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Eric Brunsell

Cairo, Egypt—known as one of the oldest cities in the world and currently a place of protest—is home to alumnus Kim Nerenhausen and his fifth grade class, who are being mentored over the Internet by University of Wisconsin Oshkosh students.

Advancing science fairs through online mentor programs

In October 2010, leaders of the Near East South Asia Council of Overseas Schools Virtual Science Fair (NVSF), including UW Oshkosh Assistant Professor Eric Brunsell, came together for training and to discuss mentoring programs for fifth grade students participating in virtual science fairs throughout the Middle East.

Since NVSF added a fifth grade component to strengthen the mentoring aspect of the program, Brunsell thought it looked like a perfect fit for students in his elementary education science methods course.

“The project provides multiple opportunities to advance scholarly research into the use of communication technology to facilitate global collaboration projects between pre-college and college students,” Brunsell explained. “The experience will also benefit students as they learn how to facilitate learning in online environments, deepen their understanding of other cultures and cross-culture partnerships, and gain authentic experience in helping children develop specific science research skills.”

Not only did leaders in higher education attend the training in Cairo, but elementary and middle school teachers travelled from other countries, ranging from Kathmandu, Nepal to Tunis, Tunisia.

“The purpose of meeting in Cairo was to focus on identifying ways to help mentors better advise the children participating in the science fair,” Brunsell said. “In particular, I focused on a process that connects UWO students and high school students from participating schools as mentors for more than 150 fifth grade teams.”

According to Brunsell, the elementary and middle schools participating in the science fairs are private schools offering an “American style” of education.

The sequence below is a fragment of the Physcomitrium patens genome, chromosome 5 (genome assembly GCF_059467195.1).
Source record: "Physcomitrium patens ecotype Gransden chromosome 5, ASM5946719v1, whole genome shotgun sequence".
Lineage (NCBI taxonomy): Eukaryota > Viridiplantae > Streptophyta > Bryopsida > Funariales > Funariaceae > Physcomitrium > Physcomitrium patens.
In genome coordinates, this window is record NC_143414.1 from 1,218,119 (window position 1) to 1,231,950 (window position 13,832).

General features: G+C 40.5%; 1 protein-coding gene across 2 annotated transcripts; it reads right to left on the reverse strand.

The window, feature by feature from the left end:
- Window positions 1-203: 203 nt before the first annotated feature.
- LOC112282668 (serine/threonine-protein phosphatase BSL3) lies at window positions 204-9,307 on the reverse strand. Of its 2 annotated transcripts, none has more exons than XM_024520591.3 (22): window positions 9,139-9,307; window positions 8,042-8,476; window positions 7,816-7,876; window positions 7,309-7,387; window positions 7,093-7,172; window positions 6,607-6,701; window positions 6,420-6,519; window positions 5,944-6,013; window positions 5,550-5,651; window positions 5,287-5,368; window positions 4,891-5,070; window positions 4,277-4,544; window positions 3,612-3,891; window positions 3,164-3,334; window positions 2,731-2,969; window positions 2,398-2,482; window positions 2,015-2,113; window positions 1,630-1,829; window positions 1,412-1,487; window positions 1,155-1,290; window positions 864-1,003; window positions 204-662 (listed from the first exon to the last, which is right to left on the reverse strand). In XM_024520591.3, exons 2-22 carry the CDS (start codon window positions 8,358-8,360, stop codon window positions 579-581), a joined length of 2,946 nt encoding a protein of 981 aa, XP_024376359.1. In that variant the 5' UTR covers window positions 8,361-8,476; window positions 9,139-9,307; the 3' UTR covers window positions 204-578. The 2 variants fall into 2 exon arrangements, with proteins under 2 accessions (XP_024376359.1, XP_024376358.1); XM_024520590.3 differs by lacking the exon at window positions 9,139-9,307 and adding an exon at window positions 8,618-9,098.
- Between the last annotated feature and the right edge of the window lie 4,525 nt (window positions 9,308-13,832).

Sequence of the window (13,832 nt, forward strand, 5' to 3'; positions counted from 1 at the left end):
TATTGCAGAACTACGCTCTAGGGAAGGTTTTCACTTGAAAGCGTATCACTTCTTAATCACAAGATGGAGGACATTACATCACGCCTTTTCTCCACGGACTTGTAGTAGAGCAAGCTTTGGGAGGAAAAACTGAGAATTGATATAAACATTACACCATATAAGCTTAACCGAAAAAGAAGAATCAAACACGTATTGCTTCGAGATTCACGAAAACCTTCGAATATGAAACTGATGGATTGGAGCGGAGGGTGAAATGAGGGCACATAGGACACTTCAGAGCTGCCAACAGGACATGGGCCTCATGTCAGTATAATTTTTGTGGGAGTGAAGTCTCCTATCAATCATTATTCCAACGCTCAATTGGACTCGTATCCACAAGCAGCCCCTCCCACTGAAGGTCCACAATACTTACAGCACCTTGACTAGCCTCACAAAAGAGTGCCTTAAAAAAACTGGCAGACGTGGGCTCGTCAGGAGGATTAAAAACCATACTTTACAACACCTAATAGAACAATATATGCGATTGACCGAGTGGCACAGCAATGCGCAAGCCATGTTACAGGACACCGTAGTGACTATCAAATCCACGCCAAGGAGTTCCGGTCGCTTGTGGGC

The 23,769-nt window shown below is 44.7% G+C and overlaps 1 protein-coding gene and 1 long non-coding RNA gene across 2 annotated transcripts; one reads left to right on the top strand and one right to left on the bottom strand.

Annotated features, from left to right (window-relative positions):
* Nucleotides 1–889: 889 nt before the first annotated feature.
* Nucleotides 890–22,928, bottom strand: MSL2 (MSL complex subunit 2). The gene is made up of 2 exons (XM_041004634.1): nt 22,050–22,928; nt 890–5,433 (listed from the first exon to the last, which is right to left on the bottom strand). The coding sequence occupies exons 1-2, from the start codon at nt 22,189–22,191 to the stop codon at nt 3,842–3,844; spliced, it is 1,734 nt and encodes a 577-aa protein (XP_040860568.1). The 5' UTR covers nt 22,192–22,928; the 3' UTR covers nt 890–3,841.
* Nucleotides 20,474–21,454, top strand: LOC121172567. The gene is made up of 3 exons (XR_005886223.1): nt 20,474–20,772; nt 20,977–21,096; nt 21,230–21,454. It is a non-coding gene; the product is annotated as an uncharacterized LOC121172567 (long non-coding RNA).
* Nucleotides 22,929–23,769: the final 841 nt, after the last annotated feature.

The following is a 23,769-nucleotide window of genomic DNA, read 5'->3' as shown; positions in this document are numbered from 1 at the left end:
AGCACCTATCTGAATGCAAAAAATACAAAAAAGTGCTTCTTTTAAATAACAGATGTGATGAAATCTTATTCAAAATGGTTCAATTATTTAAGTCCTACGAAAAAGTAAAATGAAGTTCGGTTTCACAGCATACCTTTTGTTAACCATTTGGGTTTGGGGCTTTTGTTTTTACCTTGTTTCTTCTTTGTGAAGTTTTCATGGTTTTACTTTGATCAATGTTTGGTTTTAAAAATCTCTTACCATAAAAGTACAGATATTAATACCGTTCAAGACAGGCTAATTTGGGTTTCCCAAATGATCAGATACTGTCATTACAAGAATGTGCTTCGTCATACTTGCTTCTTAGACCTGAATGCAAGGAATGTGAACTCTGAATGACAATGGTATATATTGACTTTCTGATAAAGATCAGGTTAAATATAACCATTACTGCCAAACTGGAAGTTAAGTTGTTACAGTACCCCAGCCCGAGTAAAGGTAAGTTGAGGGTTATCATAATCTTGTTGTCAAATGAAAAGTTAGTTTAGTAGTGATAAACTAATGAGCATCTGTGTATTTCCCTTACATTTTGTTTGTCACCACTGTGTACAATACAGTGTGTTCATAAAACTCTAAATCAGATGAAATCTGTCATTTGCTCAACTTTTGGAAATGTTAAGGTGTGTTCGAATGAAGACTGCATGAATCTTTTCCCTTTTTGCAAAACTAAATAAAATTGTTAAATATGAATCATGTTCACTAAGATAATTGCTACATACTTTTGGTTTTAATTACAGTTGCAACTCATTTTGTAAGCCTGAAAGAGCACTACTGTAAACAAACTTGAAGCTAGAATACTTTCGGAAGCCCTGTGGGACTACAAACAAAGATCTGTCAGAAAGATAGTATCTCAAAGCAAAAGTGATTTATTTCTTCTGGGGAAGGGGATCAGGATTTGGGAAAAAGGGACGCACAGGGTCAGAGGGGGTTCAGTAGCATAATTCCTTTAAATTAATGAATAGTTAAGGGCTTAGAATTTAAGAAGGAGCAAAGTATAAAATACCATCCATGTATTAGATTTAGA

“These schools are a true mixing pot of cultures and nationalities,” Brunsell said. “The term ‘minority’ is absent from their vocabulary, and many of the teachers are from the United States and Canada but have been teaching abroad for years.”

Connecting with fifth grade students in Cairo

Students currently enrolled in Brunsell’s course during the spring 2011 semester get the opportunity to mentor and interact online with Nerenhausen’s fifth grade class at the Cairo American College (CAC) and other fifth grade classes in the Middle East. Both UW Oshkosh and CAC students get to use an online platform called Moodle, which is very similar to D2L, during the mentoring process.

“The UWO students interact via the Web in a mostly asynchronous manner throughout the spring semester, using Moodle at least twice per week,” Brunsell said. “When we can get schedules to match, we will also encourage connections between UWO students and fifth grade teams via Skype.”

Fifth grade teams are to begin their projects by identifying and creating a science investigation. Then at the end of the project, the fifth graders will showcase the projects in a community science fair at their school as well as have their projects judged online.

“The top schools from these community science fairs create a poster describing their project, similar to a poster that a scientist might present at a conference,” Brunsell said. “Then the posters and other explanatory materials are posted online for virtual judging.”

Working around current events

Due to recent protests in Egypt, Brunsell said much of the communication between him, Nerenhausen and CAC is “fragmented,” and the school in which he stood in four months ago was closed for the week of Jan. 31 with some of the students’ families and teachers evacuating.

“Teams from CAC have begun their projects but obviously have had a lot of disruptions,” Brunsell said. “Our students at UWO will be able to support CAC in a few ways, such as providing advice on parts of projects they have completed and pulling together resources from the Web to create activities students can work on while they are not at school.”

Through support from students at UW Oshkosh, children in Nerenhausen’s class that have left Cairo can easily continue their work through Moodle while they are not at school.

“This will give the children the opportunity to keep up with some of their schooling, and as communication avenues are restored, we will look for additional ways to support the teachers and students at CAC,” Brunsell said.

For more information about Near East South Asia Council of Overseas Schools Virtual Science Fair, visit